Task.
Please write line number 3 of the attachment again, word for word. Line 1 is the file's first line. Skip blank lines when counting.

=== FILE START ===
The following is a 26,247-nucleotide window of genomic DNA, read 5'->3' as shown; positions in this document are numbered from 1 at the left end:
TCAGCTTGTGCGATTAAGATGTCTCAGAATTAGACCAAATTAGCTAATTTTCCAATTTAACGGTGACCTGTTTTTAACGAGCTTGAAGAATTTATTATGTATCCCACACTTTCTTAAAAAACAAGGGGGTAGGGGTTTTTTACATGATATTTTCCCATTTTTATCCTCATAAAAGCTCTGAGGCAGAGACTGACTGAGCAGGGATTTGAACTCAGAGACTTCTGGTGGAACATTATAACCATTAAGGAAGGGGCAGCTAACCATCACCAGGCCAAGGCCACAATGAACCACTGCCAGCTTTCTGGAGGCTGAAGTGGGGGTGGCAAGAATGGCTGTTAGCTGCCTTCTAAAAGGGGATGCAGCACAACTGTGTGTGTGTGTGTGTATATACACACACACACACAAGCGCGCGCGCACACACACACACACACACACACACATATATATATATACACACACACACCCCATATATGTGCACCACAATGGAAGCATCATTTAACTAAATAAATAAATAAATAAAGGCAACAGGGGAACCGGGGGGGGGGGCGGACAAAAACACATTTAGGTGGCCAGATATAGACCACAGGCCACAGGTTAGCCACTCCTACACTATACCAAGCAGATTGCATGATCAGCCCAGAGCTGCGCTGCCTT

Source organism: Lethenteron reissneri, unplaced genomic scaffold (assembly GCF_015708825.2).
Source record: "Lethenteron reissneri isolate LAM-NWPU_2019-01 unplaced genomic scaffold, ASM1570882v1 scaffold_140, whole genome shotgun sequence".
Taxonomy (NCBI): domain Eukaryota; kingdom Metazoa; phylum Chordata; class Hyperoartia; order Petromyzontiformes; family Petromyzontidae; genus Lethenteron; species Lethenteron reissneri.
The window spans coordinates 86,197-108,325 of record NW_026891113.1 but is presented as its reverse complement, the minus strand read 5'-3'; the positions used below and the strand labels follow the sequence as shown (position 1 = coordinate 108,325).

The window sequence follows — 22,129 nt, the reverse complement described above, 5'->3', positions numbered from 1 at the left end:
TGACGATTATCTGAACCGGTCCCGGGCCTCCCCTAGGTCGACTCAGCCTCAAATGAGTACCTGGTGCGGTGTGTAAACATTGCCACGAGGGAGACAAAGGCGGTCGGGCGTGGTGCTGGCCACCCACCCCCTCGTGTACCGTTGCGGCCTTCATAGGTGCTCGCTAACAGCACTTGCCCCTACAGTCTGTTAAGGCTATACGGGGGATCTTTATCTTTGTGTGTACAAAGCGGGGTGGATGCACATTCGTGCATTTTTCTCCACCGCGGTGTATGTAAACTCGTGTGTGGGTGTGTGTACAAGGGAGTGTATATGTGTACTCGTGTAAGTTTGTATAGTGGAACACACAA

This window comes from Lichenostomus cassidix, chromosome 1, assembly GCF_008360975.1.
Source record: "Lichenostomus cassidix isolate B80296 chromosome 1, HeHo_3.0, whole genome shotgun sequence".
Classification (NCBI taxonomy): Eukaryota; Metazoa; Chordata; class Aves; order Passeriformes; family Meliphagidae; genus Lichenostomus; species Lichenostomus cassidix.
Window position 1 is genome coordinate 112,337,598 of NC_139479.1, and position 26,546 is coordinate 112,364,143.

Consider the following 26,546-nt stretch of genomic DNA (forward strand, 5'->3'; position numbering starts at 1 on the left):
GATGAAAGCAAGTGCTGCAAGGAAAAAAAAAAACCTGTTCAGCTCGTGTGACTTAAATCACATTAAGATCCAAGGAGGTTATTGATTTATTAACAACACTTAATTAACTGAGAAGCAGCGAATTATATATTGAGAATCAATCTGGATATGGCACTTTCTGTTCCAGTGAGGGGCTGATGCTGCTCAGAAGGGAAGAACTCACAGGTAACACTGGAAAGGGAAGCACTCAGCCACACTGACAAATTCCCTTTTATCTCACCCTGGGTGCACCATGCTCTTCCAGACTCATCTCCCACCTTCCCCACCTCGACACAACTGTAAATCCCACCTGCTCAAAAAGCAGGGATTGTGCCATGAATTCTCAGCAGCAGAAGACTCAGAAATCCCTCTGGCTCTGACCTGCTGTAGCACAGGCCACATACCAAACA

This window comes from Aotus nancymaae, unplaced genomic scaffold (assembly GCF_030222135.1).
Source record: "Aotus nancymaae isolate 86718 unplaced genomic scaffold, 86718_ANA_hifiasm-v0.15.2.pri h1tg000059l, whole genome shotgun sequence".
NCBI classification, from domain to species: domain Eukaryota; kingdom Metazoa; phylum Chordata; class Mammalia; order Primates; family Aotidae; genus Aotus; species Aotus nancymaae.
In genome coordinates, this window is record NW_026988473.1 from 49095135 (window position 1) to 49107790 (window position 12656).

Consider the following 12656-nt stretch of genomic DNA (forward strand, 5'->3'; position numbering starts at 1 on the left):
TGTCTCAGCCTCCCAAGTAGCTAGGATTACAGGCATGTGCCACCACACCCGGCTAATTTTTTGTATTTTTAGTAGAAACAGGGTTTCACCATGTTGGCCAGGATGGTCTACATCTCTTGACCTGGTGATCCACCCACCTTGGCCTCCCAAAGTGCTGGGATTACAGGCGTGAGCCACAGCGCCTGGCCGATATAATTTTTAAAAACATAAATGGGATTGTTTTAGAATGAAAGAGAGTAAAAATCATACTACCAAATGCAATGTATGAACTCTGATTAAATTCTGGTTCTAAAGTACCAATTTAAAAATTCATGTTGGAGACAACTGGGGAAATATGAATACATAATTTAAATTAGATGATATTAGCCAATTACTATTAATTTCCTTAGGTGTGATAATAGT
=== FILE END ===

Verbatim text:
Source organism: Lethenteron reissneri, unplaced genomic scaffold (assembly GCF_015708825.2).